I came home yesterday in the late afternoon and wondered, as I climbed the steps to my upstairs office, how our backyard redwood tree had managed to grow so rapidly that I could see branches wafting in the breeze through the office window, some 35 feet from the tree! I looked out and saw the terrible truth that the tree had moved. Our redwood had three trunks and now has only two, as one of them fell yesterday, across the fence and landing on the the roof of our neighbor. Ouch! Landing – on – the – roof. I’d seen news footage of that kind of thing, and felt the pit in my stomach as I walked into the backyard to assess the damage.
Fence – no damage. Neighbor’s roof – no damage. Our deck – no damage. The tree had fallen in a such a way that it’s fall was cushioned because of the other trees we’d planted nearby. When the amazing tree doctor came over last night, he pointed out on cedar in particular: “That cedar saved your neighbor’s roof” he said.
“The cedar” I said, “and the work of a tree genius!” I said, thanking him for his amazing services on a Friday night. Earlier, when he arrived, he gave us an explanation of why it happened. The problem was that this part of the tree had no roots! He showed us how this entire part of the tree had been drawing on the resources of the rest of the tree, but not growing it’s own roots, not building its own foundation.
“Look” he said, pointing to the fissure between the fallen one and the rest of the tree, “no roots! It wasn’t even windy today, but I see this sometimes. It looks just like the other two, but it’s appearance of strength is unsustainable without roots.”
Tree doctor was preaching and he didn’t even know it. Since I didn’t need to worry about fixing broken fences or roofs, I was free to ponder what kind of lessons any of us could learn from this amazing incident. There are two things:
#1: You’ll fall farther alone. We didn’t plant a lone single tree when we moved to Seattle 15 years ago; we planted a forest of fir, hemlock, cedar, and a redwood. When the redwood fell yesterday, it’s fall was broken by the community of other trees, and the damage mitigated. This is supposed to be what it means to belong to the church. It’s supposed to be the place where we bring our authentic selves, with confession, truth telling, and forgiveness. When people are in relationships where this kind of thing happens, the falling is short lived, because you’ve a village, or at least a soul friend, to pick you up.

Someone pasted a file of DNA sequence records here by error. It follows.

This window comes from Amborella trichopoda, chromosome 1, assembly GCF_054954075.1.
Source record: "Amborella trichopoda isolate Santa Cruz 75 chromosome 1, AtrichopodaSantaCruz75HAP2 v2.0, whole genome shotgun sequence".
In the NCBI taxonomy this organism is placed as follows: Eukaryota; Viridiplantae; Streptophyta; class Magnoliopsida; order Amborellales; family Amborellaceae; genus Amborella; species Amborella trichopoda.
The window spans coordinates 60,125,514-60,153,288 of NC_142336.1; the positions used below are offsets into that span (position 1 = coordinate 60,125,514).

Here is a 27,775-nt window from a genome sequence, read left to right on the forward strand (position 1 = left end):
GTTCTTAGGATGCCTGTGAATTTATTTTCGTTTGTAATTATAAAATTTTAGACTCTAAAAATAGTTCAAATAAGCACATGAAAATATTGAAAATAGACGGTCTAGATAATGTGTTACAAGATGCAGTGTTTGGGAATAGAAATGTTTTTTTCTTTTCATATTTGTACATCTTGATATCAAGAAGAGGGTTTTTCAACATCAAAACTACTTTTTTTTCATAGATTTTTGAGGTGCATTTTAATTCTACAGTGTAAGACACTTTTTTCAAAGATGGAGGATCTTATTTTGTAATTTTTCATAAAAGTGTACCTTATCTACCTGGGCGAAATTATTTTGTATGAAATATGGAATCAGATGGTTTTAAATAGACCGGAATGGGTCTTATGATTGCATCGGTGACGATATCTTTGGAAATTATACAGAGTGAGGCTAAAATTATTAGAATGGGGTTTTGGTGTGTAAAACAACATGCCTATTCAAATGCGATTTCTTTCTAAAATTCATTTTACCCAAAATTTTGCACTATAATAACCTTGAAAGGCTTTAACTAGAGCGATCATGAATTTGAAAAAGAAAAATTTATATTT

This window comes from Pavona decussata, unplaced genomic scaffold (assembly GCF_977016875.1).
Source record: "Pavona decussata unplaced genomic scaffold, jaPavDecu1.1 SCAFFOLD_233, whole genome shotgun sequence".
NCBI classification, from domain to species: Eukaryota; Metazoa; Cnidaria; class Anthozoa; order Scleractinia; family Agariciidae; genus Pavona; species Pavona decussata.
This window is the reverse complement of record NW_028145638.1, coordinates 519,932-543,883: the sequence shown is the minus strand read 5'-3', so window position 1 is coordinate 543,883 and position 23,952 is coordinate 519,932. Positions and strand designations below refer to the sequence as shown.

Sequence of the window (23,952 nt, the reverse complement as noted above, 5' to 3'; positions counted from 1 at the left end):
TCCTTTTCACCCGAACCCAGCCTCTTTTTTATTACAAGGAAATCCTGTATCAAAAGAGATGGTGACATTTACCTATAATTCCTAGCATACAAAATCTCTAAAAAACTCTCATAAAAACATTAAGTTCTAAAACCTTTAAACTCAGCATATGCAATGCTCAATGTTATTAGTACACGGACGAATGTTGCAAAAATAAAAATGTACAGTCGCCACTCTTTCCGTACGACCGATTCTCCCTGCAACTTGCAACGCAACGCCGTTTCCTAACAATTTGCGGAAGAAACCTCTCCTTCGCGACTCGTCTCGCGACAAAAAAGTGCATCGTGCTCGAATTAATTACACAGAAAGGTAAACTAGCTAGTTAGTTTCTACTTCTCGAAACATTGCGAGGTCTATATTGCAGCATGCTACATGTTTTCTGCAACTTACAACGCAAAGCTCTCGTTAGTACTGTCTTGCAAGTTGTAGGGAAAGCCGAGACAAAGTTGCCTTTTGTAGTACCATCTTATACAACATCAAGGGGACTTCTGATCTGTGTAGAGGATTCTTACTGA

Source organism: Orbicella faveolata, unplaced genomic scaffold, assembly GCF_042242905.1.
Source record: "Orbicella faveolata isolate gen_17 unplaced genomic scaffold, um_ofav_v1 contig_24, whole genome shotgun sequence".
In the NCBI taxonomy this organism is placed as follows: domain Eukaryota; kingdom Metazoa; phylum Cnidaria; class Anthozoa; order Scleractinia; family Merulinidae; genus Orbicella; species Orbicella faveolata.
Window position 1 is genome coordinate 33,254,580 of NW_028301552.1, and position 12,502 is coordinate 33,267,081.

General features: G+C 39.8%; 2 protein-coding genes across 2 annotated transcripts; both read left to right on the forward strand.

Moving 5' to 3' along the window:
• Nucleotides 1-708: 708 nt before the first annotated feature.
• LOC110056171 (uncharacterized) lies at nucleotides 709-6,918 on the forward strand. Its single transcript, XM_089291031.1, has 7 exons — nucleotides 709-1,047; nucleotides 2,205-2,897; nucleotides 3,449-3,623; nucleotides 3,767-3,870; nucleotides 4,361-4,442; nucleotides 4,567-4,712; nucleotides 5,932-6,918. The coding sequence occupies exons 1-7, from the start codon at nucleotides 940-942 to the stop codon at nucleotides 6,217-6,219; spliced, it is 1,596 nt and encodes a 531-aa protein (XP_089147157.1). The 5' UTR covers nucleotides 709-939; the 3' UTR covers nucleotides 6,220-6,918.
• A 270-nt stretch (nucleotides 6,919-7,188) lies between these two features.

Sadly, lots of people fall with a thud, and leave tons of damage in their wake, because there was nobody who knew them well enough to speak some truth into their lives, or offer forgiveness in the wake of their confession. We all sin, fail, fall. But when we lack the authentic community, our falls will be farther. I’m grateful for a few key people in my life with whom I have absolute transparency, so that my most private struggles are known by some people who love me, and are fiercely for me, and give me both grace and truth telling.
#2: You’ll fall if your faith is vicarious rather than rooted. You can look the part, like your faith is real, because you’re in proximity with real life, drawing on the fruit of faith indirectly, vicariously, without really having your own. Like this third trunk, you can present yourself well. But Paul’s prayer in Ephesians 3 isn’t that we’d present ourselves well; it’s that we’d be rooted and grounded in love. “Rooted” reminds me of Psalm 1, and the promise that those who learn to read their Bibles as a means of developing intimacy with Jesus will become like trees that are planted by the stream. Everything else might wither, but the tree well rooted by the stream will be fruitful.
Getting rooted is the reason behind “coffee with God” and “sabbath” and “silence and solitude.” As we learn to draw on the resources of Christ’s life, we’re better able to whether storms, better able to live well, to be fruitful. But when our faith is nothing other than a public display of religiosity, it won’t last. We don’t need religious shows, we needed intimacy, planting ourselves in the forest of community, and becoming rooted in Christ. I’ve a backyard full of redwood stumps now, as a reminder of what happens when we forsake those things.